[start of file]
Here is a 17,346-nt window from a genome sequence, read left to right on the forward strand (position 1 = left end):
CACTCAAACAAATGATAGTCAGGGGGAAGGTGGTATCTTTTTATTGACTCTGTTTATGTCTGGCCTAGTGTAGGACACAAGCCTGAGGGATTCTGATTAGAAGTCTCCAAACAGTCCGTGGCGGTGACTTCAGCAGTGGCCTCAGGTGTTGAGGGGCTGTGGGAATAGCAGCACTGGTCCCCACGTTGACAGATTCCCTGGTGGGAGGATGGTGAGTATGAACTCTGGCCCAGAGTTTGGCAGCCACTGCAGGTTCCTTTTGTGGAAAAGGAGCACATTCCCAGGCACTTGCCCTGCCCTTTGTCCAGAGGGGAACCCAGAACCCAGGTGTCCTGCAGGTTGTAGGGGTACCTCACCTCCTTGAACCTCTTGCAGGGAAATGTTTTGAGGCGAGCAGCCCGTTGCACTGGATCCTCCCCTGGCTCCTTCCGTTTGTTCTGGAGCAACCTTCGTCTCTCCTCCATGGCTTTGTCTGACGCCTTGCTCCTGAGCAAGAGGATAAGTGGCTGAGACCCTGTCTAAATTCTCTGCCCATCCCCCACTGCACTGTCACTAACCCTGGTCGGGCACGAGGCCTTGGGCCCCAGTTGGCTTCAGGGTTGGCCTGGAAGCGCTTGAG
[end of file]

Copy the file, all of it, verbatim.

Here is a 17,346-nt window from a genome sequence, read left to right on the forward strand (position 1 = left end):
CACTCAAACAAATGATAGTCAGGGGGAAGGTGGTATCTTTTTATTGACTCTGTTTATGTCTGGCCTAGTGTAGGACACAAGCCTGAGGGATTCTGATTAGAAGTCTCCAAACAGTCCGTGGCGGTGACTTCAGCAGTGGCCTCAGGTGTTGAGGGGCTGTGGGAATAGCAGCACTGGTCCCCACGTTGACAGATTCCCTGGTGGGAGGATGGTGAGTATGAACTCTGGCCCAGAGTTTGGCAGCCACTGCAGGTTCCTTTTGTGGAAAAGGAGCACATTCCCAGGCACTTGCCCTGCCCTTTGTCCAGAGGGGAACCCAGAACCCAGGTGTCCTGCAGGTTGTAGGGGTACCTCACCTCCTTGAACCTCTTGCAGGGAAATGTTTTGAGGCGAGCAGCCCGTTGCACTGGATCCTCCCCTGGCTCCTTCCGTTTGTTCTGGAGCAACCTTCGTCTCTCCTCCATGGCTTTGTCTGACGCCTTGCTCCTGAGCAAGAGGATAAGTGGCTGAGACCCTGTCTAAATTCTCTGCCCATCCCCCACTGCACTGTCACTAACCCTGGTCGGGCACGAGGCCTTGGGCCCCAGTTGGCTTCAGGGTTGGCCTGGAAGCGCTTGAG